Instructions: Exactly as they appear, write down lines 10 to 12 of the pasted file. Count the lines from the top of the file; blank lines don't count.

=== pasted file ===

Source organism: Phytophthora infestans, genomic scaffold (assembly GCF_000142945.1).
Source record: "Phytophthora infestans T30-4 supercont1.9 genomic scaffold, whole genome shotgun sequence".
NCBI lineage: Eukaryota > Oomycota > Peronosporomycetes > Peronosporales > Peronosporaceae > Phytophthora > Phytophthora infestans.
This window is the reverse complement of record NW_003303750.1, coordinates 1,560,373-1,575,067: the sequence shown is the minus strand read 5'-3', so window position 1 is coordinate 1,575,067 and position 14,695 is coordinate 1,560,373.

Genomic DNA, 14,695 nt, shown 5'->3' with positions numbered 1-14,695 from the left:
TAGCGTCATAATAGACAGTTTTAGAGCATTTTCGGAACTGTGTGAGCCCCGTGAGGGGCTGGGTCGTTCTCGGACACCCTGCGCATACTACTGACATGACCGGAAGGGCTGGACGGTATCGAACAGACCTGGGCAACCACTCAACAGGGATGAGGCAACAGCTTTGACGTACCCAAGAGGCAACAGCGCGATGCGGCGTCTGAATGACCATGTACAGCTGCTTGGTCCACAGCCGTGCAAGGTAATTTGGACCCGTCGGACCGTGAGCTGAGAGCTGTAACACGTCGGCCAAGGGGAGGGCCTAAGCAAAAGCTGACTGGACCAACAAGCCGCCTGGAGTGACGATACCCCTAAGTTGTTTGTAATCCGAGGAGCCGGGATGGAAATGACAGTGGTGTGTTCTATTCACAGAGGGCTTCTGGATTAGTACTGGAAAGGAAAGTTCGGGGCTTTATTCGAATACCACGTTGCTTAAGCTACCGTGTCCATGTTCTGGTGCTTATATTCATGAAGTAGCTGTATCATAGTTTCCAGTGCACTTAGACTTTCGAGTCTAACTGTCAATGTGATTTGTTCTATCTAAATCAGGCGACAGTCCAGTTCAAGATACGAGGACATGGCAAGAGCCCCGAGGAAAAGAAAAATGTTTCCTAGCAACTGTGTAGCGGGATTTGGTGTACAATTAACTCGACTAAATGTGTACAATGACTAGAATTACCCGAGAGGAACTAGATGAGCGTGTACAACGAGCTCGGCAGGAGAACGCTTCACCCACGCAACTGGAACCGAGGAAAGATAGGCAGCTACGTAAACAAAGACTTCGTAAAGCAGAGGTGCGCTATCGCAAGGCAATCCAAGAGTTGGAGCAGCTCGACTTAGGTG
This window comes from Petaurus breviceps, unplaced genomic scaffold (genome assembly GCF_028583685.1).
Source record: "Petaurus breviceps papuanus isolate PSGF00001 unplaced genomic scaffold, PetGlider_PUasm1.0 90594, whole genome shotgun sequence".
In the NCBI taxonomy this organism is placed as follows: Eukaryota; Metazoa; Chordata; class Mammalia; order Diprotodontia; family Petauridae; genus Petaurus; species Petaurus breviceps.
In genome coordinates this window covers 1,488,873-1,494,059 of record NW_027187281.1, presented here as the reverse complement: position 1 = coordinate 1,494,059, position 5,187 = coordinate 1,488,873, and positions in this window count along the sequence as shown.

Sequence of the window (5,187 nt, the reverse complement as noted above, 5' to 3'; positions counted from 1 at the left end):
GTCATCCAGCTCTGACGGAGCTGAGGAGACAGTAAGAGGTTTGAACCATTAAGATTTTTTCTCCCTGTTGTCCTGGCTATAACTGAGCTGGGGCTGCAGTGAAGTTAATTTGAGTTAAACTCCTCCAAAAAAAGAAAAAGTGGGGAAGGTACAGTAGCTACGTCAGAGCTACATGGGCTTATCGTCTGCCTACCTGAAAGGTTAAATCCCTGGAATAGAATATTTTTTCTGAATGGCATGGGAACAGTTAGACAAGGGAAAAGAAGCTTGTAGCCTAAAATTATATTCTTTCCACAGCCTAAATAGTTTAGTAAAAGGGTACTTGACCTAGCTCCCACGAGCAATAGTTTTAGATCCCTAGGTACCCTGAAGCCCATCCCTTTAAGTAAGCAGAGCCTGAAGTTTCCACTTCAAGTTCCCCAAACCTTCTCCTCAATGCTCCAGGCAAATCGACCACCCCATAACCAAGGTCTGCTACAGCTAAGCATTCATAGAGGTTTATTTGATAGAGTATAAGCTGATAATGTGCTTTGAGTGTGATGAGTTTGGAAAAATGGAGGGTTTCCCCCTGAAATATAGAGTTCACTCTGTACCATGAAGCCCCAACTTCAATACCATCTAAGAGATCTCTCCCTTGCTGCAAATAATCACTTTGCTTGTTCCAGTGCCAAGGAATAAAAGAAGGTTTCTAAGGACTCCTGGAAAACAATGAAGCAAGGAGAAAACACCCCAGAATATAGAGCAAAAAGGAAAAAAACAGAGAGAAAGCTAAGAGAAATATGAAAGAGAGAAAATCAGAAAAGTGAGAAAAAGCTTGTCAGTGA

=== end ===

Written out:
In genome coordinates this window covers 1,488,873-1,494,059 of record NW_027187281.1, presented here as the reverse complement: position 1 = coordinate 1,494,059, position 5,187 = coordinate 1,488,873, and positions in this window count along the sequence as shown.

Sequence of the window (5,187 nt, the reverse complement as noted above, 5' to 3'; positions counted from 1 at the left end):
GTCATCCAGCTCTGACGGAGCTGAGGAGACAGTAAGAGGTTTGAACCATTAAGATTTTTTCTCCCTGTTGTCCTGGCTATAACTGAGCTGGGGCTGCAGTGAAGTTAATTTGAGTTAAACTCCTCCAAAAAAAGAAAAAGTGGGGAAGGTACAGTAGCTACGTCAGAGCTACATGGGCTTATCGTCTGCCTACCTGAAAGGTTAAATCCCTGGAATAGAATATTTTTTCTGAATGGCATGGGAACAGTTAGACAAGGGAAAAGAAGCTTGTAGCCTAAAATTATATTCTTTCCACAGCCTAAATAGTTTAGTAAAAGGGTACTTGACCTAGCTCCCACGAGCAATAGTTTTAGATCCCTAGGTACCCTGAAGCCCATCCCTTTAAGTAAGCAGAGCCTGAAGTTTCCACTTCAAGTTCCCCAAACCTTCTCCTCAATGCTCCAGGCAAATCGACCACCCCATAACCAAGGTCTGCTACAGCTAAGCATTCATAGAGGTTTATTTGATAGAGTATAAGCTGATAATGTGCTTTGAGTGTGATGAGTTTGGAAAAATGGAGGGTTTCCCCCTGAAATATAGAGTTCACTCTGTACCATGAAGCCCCAACTTCAATACCATCTAAGAGATCTCTCCCTTGCTGCAAATAATCACTTTGCTTGTTCCAGTGCCAAGGAATAAAAGAAGGTTTCTAAGGACTCCTGGAAAACAATGAAGCAAGGAGAAAACACCCCAGAATATAGAGCAAAAAGGAAAAAAACAGAGAGAAAGCTAAGAGAAATATGAAAGAGAGAAAATCAGAAAAGTGAGAAAAAGCTTGTCAGTGA